"Tent cities have much in common with the squatter camps of the Great Depression, but to simply call them Hoover-villes is to ignore their complexity. To truly understand them, one must look at current trends in the developing world, where informal urbanism -- a form of "slum" development that takes place outside the conventions of city planning -- is now the predominant mode of city-making.
Informal urbanism, characterized by unauthorized land occupation, makeshift construction and a lack of public utilities, is how many burgeoning nations meet their housing needs. It thrives in places like Fresno, where poverty is endemic and there is a wide gap between rich and poor.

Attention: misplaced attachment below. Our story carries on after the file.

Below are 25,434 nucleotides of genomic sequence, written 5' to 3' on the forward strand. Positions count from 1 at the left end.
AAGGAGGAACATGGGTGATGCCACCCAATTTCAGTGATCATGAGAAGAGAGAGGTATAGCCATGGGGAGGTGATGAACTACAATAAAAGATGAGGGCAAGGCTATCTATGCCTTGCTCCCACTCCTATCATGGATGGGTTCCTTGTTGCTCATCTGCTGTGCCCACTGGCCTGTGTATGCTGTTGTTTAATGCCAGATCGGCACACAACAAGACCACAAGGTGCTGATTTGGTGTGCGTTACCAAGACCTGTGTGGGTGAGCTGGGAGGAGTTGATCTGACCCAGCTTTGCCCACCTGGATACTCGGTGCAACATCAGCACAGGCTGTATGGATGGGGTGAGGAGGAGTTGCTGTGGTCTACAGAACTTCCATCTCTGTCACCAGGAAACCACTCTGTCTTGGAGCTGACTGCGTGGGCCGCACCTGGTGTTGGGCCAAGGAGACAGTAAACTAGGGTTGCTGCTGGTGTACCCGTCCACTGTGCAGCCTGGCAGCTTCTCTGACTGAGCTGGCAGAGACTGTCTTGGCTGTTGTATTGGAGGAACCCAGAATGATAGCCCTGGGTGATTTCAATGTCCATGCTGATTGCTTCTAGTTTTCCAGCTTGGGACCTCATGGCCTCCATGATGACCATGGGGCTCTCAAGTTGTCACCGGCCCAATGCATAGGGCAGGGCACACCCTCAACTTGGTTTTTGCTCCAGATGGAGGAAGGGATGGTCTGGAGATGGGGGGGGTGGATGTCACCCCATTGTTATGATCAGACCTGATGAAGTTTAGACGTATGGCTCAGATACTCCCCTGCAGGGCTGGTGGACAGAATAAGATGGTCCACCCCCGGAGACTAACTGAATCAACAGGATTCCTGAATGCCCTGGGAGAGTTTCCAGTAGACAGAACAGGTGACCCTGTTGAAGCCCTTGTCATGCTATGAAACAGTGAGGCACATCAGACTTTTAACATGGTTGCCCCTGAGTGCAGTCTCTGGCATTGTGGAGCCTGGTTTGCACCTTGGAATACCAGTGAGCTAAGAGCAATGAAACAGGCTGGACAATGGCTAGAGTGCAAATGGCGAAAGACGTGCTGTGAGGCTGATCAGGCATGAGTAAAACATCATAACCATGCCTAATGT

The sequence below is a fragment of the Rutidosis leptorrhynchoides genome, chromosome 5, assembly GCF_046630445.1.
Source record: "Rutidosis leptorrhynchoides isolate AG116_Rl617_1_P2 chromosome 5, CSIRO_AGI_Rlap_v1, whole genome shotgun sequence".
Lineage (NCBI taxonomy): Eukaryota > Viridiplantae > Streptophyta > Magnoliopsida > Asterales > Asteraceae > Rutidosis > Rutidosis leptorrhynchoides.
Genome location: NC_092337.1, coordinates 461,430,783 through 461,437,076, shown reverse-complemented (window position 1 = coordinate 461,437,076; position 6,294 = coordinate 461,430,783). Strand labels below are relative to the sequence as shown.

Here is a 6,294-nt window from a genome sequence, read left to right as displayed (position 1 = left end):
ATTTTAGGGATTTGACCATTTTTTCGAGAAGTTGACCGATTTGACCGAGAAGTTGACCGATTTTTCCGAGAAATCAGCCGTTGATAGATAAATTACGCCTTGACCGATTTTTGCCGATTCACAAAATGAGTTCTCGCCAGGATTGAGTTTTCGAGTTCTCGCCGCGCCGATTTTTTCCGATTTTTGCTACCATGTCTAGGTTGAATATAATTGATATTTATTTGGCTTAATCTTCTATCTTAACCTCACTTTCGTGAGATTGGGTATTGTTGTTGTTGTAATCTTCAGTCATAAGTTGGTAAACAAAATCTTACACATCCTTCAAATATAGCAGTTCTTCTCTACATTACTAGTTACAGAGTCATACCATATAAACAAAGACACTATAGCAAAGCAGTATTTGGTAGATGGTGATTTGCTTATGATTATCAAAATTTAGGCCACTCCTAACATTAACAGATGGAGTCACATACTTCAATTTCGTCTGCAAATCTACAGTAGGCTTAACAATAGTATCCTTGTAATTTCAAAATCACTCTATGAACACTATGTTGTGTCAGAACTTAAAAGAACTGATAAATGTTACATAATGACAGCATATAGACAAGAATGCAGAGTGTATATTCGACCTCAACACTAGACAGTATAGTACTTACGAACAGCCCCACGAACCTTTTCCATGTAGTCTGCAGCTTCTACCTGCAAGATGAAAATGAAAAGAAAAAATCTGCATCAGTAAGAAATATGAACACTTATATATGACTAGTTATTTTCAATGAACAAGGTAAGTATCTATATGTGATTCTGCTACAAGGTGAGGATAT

Fresno, which the Brookings Institution ranked in 2005 as the American city with the greatest concentration of poverty, is far from the only place where people are resorting to life in makeshift abodes.
Rahul Mehrotra, a professor at the MIT Institute of Urban Studies and Planning, said there's a real kinship between Taco Flat and the squatter settlements of Mumbai, India, where he runs an architectural firm."
"It's really a reflection of the government's inability to provide housing affordably across society."
"The promise of tent cities begins with their architecture. Makeshift dwellings may not be the dream homes of yesteryear, but they are simple, affordable and sustainable in their use of salvaged materials. With imaginative designers, they could help solve the present housing crisis, a faster alternative to the lengthy process of building low-income apartment complexes and homeless shelters."
Thanks to Annie Dawid